Auburn's and Florida's Attrition Shows Recruiting Classes Must Be Judged Over the Long Term

National Signing Day is nothing if not a day of hope. Your school signs a group of players who have never turned the ball over, never committed a boneheaded penalty, and never been suspended for a violation of team rules. Somewhere in there could be a group of All-Americans that leads the team to unparalleled glory.

Of course, part of fulfilling that destiny is the simple act of sticking around. Consider the cases of two of the SEC's middle teams in 2011, Auburn and Florida.

The Tigers have had a remarkable amount of attrition from their recent classes:

Remarkably, 43 percent of Auburn's 2009 and 2010 signees are no longer on the team, or never joined the program in the first place. That's a brutal percentage, especially as Auburn sits with the SEC's fewest 2012 commitments and two new coordinators who inevitably will weed out some veterans.

That article catalogs what happened with all the players who have left. There is no one common theme. Some players have had horrible injury luck, some never qualified, some left after suspensions, and some were dismissed after being arrested on armed robbery charges. Even more players are still there but have yet to make a significant impact.

At Florida, eight of the 21 from the 2008 class and four of the 17 from the 2009 class left the team in some way or another before the 2011 season (another from '08, OL David Young, left the team recently after missing the whole season with injury).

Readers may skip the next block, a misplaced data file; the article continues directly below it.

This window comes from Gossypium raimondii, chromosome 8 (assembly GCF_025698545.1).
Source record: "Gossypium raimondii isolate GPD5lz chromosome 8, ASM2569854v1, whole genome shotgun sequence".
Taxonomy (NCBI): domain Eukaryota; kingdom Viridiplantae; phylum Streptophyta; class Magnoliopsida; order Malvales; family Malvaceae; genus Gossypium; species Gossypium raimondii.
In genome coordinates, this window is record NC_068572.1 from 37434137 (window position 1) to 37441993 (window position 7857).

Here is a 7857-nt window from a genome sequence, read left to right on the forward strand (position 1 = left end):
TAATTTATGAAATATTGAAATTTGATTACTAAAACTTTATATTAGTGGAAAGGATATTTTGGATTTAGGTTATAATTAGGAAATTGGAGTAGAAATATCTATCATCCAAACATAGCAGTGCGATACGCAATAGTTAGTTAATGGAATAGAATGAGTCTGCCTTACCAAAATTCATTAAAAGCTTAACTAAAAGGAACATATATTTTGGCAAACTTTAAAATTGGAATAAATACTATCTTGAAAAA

The 2008 class produced just four significant contributors in Jeff Demps, Will Hill, Janoris Jenkins, and Caleb Sturgis, and it produced two more solid rotation guys in William Green and Omar Hunter. Also, OL Matt Patchan has been good when healthy, which is not often. Hill and Jenkins, of course, were off the team by the '11 season. The 2009 class produced most of the 2011 offensive line rotation plus defensive starters Jon Bostic, Josh Evans, and Jelani Jenkins, but it was so small post-attrition (just 13 players) that it can't make more of an impact on the team.

Florida's attrition is not limited to just those two problem classes, unlike the case at Auburn where every member of the 2011 recruiting class is still around. Urban Meyer's 27-member 2010 class is down eight players already, largely due to transfers for various reasons. Will Muschamp's 19-player 2011 class is down two as well after two early enrolees left during the spring of last year for understandable reasons.

Auburn will sign a relatively small group of players this year because it had a tiny senior class. Florida will have a much larger class because it was way down on numbers. Both are rated highly in terms of average stars, so they both probably should produce a number of important contributors.

The key for both programs is making sure that those players are contributing for the ones they actually signed with.

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